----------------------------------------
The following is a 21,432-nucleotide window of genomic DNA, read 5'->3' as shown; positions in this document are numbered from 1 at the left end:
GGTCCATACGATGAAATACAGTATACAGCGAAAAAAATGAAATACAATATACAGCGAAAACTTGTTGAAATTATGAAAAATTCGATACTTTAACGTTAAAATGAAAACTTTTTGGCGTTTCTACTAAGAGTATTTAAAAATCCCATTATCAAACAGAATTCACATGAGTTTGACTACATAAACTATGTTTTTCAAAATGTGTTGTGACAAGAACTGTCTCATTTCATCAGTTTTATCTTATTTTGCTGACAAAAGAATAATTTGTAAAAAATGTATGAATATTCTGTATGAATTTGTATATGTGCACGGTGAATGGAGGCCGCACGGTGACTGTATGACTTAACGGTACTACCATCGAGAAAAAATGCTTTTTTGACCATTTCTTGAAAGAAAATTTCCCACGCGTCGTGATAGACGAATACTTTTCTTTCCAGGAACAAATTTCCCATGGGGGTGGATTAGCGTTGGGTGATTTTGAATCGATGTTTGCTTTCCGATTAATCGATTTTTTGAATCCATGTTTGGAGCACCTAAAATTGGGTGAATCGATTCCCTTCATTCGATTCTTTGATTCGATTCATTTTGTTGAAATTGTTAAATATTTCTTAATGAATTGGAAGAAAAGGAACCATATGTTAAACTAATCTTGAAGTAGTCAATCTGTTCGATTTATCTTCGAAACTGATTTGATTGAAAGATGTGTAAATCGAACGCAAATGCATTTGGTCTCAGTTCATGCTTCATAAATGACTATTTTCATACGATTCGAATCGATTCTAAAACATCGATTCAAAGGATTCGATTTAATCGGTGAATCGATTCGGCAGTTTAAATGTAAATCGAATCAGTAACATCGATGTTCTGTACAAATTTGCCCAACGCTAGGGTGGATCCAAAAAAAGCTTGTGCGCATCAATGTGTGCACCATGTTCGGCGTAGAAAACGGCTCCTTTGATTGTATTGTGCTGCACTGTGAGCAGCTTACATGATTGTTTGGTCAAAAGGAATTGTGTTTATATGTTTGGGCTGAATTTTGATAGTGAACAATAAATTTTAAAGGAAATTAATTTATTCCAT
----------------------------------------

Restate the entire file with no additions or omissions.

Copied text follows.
The following is a 21,432-nucleotide window of genomic DNA, read 5'->3' as shown; positions in this document are numbered from 1 at the left end:
GGTCCATACGATGAAATACAGTATACAGCGAAAAAAATGAAATACAATATACAGCGAAAACTTGTTGAAATTATGAAAAATTCGATACTTTAACGTTAAAATGAAAACTTTTTGGCGTTTCTACTAAGAGTATTTAAAAATCCCATTATCAAACAGAATTCACATGAGTTTGACTACATAAACTATGTTTTTCAAAATGTGTTGTGACAAGAACTGTCTCATTTCATCAGTTTTATCTTATTTTGCTGACAAAAGAATAATTTGTAAAAAATGTATGAATATTCTGTATGAATTTGTATATGTGCACGGTGAATGGAGGCCGCACGGTGACTGTATGACTTAACGGTACTACCATCGAGAAAAAATGCTTTTTTGACCATTTCTTGAAAGAAAATTTCCCACGCGTCGTGATAGACGAATACTTTTCTTTCCAGGAACAAATTTCCCATGGGGGTGGATTAGCGTTGGGTGATTTTGAATCGATGTTTGCTTTCCGATTAATCGATTTTTTGAATCCATGTTTGGAGCACCTAAAATTGGGTGAATCGATTCCCTTCATTCGATTCTTTGATTCGATTCATTTTGTTGAAATTGTTAAATATTTCTTAATGAATTGGAAGAAAAGGAACCATATGTTAAACTAATCTTGAAGTAGTCAATCTGTTCGATTTATCTTCGAAACTGATTTGATTGAAAGATGTGTAAATCGAACGCAAATGCATTTGGTCTCAGTTCATGCTTCATAAATGACTATTTTCATACGATTCGAATCGATTCTAAAACATCGATTCAAAGGATTCGATTTAATCGGTGAATCGATTCGGCAGTTTAAATGTAAATCGAATCAGTAACATCGATGTTCTGTACAAATTTGCCCAACGCTAGGGTGGATCCAAAAAAAGCTTGTGCGCATCAATGTGTGCACCATGTTCGGCGTAGAAAACGGCTCCTTTGATTGTATTGTGCTGCACTGTGAGCAGCTTACATGATTGTTTGGTCAAAAGGAATTGTGTTTATATGTTTGGGCTGAATTTTGATAGTGAACAATAAATTTTAAAGGAAATTAATTTATTCCAT